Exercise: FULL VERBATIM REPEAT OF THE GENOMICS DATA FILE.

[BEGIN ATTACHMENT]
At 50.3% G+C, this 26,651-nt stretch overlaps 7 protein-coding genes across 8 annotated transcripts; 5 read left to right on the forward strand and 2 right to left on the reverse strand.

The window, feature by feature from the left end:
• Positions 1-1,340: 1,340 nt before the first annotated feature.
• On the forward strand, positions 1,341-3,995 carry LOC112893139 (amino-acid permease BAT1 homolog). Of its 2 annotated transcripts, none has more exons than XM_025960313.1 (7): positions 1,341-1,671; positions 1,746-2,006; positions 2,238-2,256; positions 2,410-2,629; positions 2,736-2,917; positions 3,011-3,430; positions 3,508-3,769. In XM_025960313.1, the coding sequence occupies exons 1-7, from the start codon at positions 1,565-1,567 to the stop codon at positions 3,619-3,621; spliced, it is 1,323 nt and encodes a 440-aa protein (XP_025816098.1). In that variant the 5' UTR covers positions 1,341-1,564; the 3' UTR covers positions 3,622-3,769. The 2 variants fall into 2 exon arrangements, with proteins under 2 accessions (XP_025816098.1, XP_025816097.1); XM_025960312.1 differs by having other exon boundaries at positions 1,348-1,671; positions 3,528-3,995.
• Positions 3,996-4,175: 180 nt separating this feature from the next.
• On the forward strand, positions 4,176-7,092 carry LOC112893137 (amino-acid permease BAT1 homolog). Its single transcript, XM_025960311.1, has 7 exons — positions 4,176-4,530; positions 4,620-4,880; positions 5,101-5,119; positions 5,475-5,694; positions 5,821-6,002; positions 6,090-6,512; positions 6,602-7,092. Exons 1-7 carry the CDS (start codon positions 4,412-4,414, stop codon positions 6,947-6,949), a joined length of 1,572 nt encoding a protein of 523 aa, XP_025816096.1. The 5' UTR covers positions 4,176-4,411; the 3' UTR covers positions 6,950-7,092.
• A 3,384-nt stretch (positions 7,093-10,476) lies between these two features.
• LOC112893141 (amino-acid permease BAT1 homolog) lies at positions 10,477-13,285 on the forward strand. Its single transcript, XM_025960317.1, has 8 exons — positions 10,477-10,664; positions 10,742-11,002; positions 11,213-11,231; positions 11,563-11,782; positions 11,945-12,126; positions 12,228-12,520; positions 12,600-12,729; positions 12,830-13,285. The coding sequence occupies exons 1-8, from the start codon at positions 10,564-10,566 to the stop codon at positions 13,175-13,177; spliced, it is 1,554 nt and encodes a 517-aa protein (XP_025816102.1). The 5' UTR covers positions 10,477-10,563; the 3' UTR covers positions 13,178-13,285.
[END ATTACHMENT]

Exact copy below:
At 50.3% G+C, this 26,651-nt stretch overlaps 7 protein-coding genes across 8 annotated transcripts; 5 read left to right on the forward strand and 2 right to left on the reverse strand.

The window, feature by feature from the left end:
• Positions 1-1,340: 1,340 nt before the first annotated feature.
• On the forward strand, positions 1,341-3,995 carry LOC112893139 (amino-acid permease BAT1 homolog). Of its 2 annotated transcripts, none has more exons than XM_025960313.1 (7): positions 1,341-1,671; positions 1,746-2,006; positions 2,238-2,256; positions 2,410-2,629; positions 2,736-2,917; positions 3,011-3,430; positions 3,508-3,769. In XM_025960313.1, the coding sequence occupies exons 1-7, from the start codon at positions 1,565-1,567 to the stop codon at positions 3,619-3,621; spliced, it is 1,323 nt and encodes a 440-aa protein (XP_025816098.1). In that variant the 5' UTR covers positions 1,341-1,564; the 3' UTR covers positions 3,622-3,769. The 2 variants fall into 2 exon arrangements, with proteins under 2 accessions (XP_025816098.1, XP_025816097.1); XM_025960312.1 differs by having other exon boundaries at positions 1,348-1,671; positions 3,528-3,995.
• Positions 3,996-4,175: 180 nt separating this feature from the next.
• On the forward strand, positions 4,176-7,092 carry LOC112893137 (amino-acid permease BAT1 homolog). Its single transcript, XM_025960311.1, has 7 exons — positions 4,176-4,530; positions 4,620-4,880; positions 5,101-5,119; positions 5,475-5,694; positions 5,821-6,002; positions 6,090-6,512; positions 6,602-7,092. Exons 1-7 carry the CDS (start codon positions 4,412-4,414, stop codon positions 6,947-6,949), a joined length of 1,572 nt encoding a protein of 523 aa, XP_025816096.1. The 5' UTR covers positions 4,176-4,411; the 3' UTR covers positions 6,950-7,092.
• A 3,384-nt stretch (positions 7,093-10,476) lies between these two features.
• LOC112893141 (amino-acid permease BAT1 homolog) lies at positions 10,477-13,285 on the forward strand. Its single transcript, XM_025960317.1, has 8 exons — positions 10,477-10,664; positions 10,742-11,002; positions 11,213-11,231; positions 11,563-11,782; positions 11,945-12,126; positions 12,228-12,520; positions 12,600-12,729; positions 12,830-13,285. The coding sequence occupies exons 1-8, from the start codon at positions 10,564-10,566 to the stop codon at positions 13,175-13,177; spliced, it is 1,554 nt and encodes a 517-aa protein (XP_025816102.1). The 5' UTR covers positions 10,477-10,563; the 3' UTR covers positions 13,178-13,285.